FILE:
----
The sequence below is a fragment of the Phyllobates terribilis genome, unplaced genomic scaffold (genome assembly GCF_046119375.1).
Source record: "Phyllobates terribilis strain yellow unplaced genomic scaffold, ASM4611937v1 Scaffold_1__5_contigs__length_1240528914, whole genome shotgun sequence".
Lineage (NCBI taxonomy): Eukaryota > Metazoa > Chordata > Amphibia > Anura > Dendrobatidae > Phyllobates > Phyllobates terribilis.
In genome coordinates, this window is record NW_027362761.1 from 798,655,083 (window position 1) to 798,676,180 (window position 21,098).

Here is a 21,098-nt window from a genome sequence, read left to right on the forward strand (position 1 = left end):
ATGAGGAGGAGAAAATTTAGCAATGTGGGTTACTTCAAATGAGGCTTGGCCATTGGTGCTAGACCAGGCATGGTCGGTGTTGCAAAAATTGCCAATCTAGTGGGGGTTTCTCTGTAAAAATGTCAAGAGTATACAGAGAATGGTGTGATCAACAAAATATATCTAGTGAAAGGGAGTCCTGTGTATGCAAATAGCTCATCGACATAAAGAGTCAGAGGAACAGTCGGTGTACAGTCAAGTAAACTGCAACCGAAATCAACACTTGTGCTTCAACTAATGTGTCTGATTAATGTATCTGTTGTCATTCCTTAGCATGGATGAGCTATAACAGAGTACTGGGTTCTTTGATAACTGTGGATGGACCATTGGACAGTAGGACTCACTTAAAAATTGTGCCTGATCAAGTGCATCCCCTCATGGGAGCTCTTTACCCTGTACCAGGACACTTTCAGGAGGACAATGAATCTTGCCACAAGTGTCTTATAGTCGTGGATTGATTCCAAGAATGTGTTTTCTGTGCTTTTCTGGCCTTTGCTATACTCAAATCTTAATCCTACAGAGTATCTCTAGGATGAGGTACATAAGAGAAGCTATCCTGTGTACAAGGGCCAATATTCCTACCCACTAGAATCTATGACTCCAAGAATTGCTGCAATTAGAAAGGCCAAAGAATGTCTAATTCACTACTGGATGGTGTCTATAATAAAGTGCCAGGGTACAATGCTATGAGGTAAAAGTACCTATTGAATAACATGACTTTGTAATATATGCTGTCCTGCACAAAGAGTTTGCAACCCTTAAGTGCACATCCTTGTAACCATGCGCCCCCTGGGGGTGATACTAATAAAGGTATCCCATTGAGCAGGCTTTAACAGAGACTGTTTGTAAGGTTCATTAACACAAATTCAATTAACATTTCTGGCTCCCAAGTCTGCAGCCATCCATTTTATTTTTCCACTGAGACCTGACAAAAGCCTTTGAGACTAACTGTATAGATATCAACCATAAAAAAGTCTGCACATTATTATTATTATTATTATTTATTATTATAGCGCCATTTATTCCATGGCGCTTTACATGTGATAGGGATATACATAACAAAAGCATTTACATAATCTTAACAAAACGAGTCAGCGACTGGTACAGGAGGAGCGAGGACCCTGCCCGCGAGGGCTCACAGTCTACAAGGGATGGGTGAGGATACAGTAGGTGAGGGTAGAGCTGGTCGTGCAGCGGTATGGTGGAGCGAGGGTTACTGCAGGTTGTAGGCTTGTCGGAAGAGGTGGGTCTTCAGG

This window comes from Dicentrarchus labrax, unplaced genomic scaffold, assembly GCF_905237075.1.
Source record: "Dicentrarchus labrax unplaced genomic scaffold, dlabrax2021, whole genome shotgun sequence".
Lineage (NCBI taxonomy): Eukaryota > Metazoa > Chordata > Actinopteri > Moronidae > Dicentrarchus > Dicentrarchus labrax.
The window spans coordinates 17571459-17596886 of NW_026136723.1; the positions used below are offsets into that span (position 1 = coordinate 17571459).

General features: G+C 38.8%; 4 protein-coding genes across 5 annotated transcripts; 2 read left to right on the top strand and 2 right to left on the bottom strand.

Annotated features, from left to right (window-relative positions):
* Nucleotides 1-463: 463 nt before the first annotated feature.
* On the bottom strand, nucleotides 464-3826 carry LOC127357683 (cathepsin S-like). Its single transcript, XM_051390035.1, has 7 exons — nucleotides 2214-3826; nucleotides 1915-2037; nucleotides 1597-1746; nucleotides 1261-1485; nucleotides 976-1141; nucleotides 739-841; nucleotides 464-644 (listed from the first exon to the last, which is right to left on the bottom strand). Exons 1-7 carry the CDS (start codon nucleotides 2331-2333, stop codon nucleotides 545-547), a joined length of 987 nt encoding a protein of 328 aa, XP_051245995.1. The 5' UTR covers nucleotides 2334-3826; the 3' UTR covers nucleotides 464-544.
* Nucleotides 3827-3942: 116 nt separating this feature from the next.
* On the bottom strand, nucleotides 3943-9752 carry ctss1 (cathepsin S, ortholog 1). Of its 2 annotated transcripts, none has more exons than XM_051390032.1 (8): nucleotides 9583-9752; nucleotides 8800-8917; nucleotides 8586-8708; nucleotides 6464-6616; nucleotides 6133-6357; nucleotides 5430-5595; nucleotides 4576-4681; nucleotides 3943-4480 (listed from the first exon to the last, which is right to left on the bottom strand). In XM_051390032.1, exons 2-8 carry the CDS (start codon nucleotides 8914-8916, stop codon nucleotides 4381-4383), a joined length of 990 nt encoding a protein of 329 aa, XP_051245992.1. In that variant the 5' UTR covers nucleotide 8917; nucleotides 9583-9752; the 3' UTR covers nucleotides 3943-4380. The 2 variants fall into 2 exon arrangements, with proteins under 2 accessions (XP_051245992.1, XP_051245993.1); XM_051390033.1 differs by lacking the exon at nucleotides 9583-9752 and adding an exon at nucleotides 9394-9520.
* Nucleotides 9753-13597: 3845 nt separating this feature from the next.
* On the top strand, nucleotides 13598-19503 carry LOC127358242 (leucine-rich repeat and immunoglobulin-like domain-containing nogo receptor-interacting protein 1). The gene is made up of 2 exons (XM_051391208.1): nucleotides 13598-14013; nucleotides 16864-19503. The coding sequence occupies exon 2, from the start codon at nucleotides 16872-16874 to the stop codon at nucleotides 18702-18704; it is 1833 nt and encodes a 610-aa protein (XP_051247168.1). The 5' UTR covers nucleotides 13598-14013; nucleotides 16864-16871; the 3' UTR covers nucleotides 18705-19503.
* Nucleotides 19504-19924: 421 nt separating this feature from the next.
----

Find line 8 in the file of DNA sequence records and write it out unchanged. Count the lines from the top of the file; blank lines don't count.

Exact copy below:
Source record: "Dicentrarchus labrax unplaced genomic scaffold, dlabrax2021, whole genome shotgun sequence".